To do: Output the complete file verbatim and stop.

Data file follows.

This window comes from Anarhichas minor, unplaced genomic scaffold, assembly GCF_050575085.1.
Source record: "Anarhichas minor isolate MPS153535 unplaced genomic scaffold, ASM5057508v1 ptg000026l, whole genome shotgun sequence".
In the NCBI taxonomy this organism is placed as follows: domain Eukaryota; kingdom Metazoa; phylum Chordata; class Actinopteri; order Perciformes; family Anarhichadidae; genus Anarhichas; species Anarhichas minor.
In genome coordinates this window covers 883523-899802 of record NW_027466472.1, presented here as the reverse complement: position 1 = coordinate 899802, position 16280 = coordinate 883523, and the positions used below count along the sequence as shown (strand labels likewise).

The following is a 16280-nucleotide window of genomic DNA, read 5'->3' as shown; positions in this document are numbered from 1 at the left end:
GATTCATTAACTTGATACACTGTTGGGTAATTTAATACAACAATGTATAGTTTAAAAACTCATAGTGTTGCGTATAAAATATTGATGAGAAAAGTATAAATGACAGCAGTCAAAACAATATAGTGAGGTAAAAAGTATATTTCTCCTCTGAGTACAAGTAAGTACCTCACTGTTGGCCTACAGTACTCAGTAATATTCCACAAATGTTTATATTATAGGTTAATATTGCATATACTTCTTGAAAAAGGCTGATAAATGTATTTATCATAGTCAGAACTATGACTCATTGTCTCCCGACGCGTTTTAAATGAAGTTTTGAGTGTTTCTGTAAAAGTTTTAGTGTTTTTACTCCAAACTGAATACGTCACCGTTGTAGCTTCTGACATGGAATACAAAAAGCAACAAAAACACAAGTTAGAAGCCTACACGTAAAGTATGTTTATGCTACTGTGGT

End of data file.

This window comes from Anarhichas minor, unplaced genomic scaffold, assembly GCF_050575085.1.
Source record: "Anarhichas minor isolate MPS153535 unplaced genomic scaffold, ASM5057508v1 ptg000026l, whole genome shotgun sequence".
In the NCBI taxonomy this organism is placed as follows: domain Eukaryota; kingdom Metazoa; phylum Chordata; class Actinopteri; order Perciformes; family Anarhichadidae; genus Anarhichas; species Anarhichas minor.
In genome coordinates this window covers 883523-899802 of record NW_027466472.1, presented here as the reverse complement: position 1 = coordinate 899802, position 16280 = coordinate 883523, and the positions used below count along the sequence as shown (strand labels likewise).

The following is a 16280-nucleotide window of genomic DNA, read 5'->3' as shown; positions in this document are numbered from 1 at the left end:
GATTCATTAACTTGATACACTGTTGGGTAATTTAATACAACAATGTATAGTTTAAAAACTCATAGTGTTGCGTATAAAATATTGATGAGAAAAGTATAAATGACAGCAGTCAAAACAATATAGTGAGGTAAAAAGTATATTTCTCCTCTGAGTACAAGTAAGTACCTCACTGTTGGCCTACAGTACTCAGTAATATTCCACAAATGTTTATATTATAGGTTAATATTGCATATACTTCTTGAAAAAGGCTGATAAATGTATTTATCATAGTCAGAACTATGACTCATTGTCTCCCGACGCGTTTTAAATGAAGTTTTGAGTGTTTCTGTAAAAGTTTTAGTGTTTTTACTCCAAACTGAATACGTCACCGTTGTAGCTTCTGACATGGAATACAAAAAGCAACAAAAACACAAGTTAGAAGCCTACACGTAAAGTATGTTTATGCTACTGTGGT